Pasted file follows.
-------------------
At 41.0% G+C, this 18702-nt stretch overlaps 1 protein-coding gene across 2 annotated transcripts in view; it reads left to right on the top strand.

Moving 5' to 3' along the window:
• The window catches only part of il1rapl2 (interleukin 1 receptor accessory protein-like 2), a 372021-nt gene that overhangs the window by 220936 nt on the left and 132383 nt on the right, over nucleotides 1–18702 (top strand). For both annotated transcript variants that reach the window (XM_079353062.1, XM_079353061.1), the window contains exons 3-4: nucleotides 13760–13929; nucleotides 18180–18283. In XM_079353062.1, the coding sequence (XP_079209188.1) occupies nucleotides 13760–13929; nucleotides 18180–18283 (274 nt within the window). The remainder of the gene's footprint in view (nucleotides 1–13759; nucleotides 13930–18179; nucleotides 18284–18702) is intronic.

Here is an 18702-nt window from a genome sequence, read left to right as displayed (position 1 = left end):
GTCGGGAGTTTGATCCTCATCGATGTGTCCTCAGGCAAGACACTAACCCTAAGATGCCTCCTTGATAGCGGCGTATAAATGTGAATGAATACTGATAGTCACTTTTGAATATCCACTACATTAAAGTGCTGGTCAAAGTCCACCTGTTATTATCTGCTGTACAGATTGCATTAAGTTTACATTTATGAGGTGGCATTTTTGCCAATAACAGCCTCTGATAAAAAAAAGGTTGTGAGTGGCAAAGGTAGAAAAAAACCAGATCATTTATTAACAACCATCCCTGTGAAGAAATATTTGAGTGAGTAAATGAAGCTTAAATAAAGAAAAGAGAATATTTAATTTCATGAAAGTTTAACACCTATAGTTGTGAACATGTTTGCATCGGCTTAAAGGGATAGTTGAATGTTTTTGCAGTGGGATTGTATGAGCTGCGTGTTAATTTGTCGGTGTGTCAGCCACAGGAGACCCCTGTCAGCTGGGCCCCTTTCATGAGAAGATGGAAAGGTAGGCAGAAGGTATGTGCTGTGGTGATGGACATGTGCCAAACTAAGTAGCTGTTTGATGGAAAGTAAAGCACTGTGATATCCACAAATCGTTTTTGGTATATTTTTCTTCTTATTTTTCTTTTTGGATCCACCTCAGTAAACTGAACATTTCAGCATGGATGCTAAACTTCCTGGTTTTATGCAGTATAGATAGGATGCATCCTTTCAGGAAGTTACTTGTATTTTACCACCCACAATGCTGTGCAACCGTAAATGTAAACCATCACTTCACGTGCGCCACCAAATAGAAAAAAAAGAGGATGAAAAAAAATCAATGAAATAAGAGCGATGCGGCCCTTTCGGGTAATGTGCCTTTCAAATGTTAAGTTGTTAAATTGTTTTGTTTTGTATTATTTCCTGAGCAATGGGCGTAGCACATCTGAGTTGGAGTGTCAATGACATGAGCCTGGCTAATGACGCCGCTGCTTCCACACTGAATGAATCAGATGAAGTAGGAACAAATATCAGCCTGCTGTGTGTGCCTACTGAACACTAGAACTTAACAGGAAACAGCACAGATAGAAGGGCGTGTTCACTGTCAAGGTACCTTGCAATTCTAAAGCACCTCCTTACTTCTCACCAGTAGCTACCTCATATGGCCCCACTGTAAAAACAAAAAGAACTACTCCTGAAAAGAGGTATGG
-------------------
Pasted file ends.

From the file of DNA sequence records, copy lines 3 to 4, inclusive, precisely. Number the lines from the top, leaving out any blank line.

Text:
• The window catches only part of il1rapl2 (interleukin 1 receptor accessory protein-like 2), a 372021-nt gene that overhangs the window by 220936 nt on the left and 132383 nt on the right, over nucleotides 1–18702 (top strand). For both annotated transcript variants that reach the window (XM_079353062.1, XM_079353061.1), the window contains exons 3-4: nucleotides 13760–13929; nucleotides 18180–18283. In XM_079353062.1, the coding sequence (XP_079209188.1) occupies nucleotides 13760–13929; nucleotides 18180–18283 (274 nt within the window). The remainder of the gene's footprint in view (nucleotides 1–13759; nucleotides 13930–18179; nucleotides 18284–18702) is intronic.

Here is an 18702-nt window from a genome sequence, read left to right as displayed (position 1 = left end):